Hidden Jukebox

Your favorite 90s albums, celebrated

About the show

Jake Amster and Matthew Amster-Burton, two Seattle music nerds and actual brothers, take you on an audio tour of the best albums of the 90s, from R.E.M. to T.L.C., Snoop Dogg to Phish.

Hidden Jukebox on social media


  • 22: Illmatic

    March 2nd, 2020  |  40 mins 7 secs

    Life is parallel to hell, but I must maintain.

  • 21: Tragic Kingdom

    February 1st, 2020  |  51 mins 28 secs

    Leave a message and I'll call you back.

  • 20: (What's the Story) Morning Glory?

    January 1st, 2020  |  56 mins 31 secs

    How many special people change? (Featuring George McCleary!)

  • 19: Little Earthquakes

    December 1st, 2019  |  49 mins

    CONTENT WARNING: Sexual assault.

    Wearing my naughties like a jewel.

  • 18: Vs.

    November 1st, 2019  |  54 mins 53 secs

    Tunnel vision!

    Content Warning: Several references to sexual assault, plus we criticize the band Sublime.

  • 17: Odelay

    October 1st, 2019  |  52 mins 32 secs

    Put your skeletons in jail.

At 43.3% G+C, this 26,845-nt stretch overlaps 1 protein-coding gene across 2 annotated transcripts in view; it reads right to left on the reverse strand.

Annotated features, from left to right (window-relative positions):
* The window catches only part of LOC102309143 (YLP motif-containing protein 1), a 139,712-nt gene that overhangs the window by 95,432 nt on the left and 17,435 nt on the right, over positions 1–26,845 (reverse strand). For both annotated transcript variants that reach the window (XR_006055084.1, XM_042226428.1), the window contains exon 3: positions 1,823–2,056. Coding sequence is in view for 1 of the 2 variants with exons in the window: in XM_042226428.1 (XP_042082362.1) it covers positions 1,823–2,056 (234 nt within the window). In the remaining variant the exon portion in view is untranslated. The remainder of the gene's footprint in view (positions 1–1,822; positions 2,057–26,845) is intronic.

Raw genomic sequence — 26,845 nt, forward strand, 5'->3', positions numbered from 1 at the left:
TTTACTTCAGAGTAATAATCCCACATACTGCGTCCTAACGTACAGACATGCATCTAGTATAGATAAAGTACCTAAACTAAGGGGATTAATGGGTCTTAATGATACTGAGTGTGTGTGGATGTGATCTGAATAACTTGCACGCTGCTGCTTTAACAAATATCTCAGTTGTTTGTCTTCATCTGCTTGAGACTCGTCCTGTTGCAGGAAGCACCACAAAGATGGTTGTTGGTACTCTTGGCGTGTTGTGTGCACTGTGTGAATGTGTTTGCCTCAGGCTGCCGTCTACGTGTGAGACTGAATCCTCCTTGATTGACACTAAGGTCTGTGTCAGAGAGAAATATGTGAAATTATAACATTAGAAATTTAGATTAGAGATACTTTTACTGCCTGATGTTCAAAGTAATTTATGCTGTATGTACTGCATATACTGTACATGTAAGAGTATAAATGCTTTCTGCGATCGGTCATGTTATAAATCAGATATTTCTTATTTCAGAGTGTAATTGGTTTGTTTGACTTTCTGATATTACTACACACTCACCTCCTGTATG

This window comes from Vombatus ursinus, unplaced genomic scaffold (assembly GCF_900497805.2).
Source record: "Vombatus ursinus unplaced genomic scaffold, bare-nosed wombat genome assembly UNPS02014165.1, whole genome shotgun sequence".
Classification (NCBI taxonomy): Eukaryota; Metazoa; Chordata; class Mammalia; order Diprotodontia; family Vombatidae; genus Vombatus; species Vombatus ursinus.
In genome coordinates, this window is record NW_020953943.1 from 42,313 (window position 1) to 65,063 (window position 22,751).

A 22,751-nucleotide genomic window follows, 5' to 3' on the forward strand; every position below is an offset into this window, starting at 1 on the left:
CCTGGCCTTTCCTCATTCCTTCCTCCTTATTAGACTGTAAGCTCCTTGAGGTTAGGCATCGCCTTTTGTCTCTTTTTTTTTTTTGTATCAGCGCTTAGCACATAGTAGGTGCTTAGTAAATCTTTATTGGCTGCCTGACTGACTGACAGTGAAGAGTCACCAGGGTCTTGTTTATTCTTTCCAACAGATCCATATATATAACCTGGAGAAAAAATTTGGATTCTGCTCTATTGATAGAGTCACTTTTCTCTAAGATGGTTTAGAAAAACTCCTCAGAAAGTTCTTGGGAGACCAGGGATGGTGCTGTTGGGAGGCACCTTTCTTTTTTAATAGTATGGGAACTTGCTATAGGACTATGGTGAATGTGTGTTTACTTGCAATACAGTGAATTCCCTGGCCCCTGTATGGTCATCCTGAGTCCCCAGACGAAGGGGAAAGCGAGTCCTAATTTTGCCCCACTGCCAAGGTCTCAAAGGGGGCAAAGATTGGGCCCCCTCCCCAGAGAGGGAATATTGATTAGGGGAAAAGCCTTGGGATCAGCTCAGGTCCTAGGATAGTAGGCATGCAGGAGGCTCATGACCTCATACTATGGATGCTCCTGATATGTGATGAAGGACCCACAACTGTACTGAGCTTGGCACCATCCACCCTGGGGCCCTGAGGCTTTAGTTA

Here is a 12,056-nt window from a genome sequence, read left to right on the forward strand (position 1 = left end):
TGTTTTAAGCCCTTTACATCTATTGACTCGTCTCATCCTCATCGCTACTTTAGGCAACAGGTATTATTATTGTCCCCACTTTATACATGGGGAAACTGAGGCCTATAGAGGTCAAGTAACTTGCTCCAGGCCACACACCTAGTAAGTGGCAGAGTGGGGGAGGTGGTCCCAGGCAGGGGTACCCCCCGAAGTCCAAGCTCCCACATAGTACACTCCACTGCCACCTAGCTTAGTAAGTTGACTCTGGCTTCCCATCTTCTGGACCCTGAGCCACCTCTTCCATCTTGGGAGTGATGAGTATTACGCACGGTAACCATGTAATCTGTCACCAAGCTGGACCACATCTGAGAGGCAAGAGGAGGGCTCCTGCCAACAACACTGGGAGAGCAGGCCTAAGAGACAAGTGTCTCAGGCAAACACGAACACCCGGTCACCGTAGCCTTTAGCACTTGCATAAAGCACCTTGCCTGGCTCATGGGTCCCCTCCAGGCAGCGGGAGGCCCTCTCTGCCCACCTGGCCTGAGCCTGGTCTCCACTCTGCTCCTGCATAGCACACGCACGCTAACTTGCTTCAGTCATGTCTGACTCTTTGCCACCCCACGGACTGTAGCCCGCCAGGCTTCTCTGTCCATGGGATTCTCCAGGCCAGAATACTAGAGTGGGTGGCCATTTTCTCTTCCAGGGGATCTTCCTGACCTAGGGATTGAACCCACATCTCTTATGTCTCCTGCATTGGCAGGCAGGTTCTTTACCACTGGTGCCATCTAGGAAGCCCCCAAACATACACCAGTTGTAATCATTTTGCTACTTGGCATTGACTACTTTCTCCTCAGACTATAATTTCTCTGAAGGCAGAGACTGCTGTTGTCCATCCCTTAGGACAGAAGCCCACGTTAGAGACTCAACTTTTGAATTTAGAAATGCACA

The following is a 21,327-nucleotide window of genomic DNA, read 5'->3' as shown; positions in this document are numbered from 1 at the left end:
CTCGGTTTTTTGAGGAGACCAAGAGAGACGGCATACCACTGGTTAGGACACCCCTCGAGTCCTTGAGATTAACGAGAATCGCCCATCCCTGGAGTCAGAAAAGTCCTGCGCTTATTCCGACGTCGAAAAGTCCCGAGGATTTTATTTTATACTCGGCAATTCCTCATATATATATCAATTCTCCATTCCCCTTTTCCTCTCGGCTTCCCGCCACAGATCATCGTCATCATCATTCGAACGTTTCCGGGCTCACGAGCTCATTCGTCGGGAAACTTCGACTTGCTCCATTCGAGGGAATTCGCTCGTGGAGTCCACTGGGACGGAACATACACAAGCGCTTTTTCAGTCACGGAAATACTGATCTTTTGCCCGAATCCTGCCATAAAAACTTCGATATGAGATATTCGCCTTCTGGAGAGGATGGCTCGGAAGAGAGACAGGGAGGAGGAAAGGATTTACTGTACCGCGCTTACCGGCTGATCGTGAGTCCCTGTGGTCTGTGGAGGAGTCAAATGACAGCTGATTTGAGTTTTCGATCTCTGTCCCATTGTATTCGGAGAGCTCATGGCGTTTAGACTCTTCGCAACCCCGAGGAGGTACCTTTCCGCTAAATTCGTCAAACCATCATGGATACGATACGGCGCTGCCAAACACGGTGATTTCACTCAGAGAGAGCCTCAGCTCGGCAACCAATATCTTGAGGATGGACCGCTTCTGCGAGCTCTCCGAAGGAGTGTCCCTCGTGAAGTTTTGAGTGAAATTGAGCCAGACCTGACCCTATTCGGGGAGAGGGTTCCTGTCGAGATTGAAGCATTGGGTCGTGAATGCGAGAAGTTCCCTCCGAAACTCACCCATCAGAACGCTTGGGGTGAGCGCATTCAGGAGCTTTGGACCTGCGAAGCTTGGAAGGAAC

• 16: CrazySexyCool

    September 1st, 2019  |  51 mins 39 secs

    Take a good look at it. Look at it now.

  • 15: The Bends

    August 1st, 2019  |  44 mins 24 secs

    Who stole Thom's vodka cup?

  • 14: A Live One

    July 1st, 2019  |  54 mins 36 secs

    Jake is a Phish fan. Matthew is a Phish skeptic. Naturally they're tackling the Phishiest possible release, 1994's A Live One, which features a 30-minute song.

  • 13: Out of Time

    June 1st, 2019  |  1 hr 6 mins

    Special Guest Rich McLaughlin (Sirius XM, I Heart Radio, WFUV, Amazon Music) joins us on a journey through “Time.” On this month’s Hidden Jukebox, we discuss REM’s Out of Time (1991) as well as what made the band great, what made the band fall apart, and why Rich is so damned obsessed with these guys.

  • 12: Doggystyle

    May 1st, 2019  |  54 mins 51 secs

    We'll be here till six in the morning.

  • Episode 11: Dookie

    April 1st, 2019  |  50 mins 38 secs

    Green Day’s Dookie (1994) was punk rock your parents could enjoy in the car. Deceptively upbeat (until you listen to the lyrics), Dookie’s strong hooks and clever lyrics brought punk to a mass audience—and is still loads of fun today.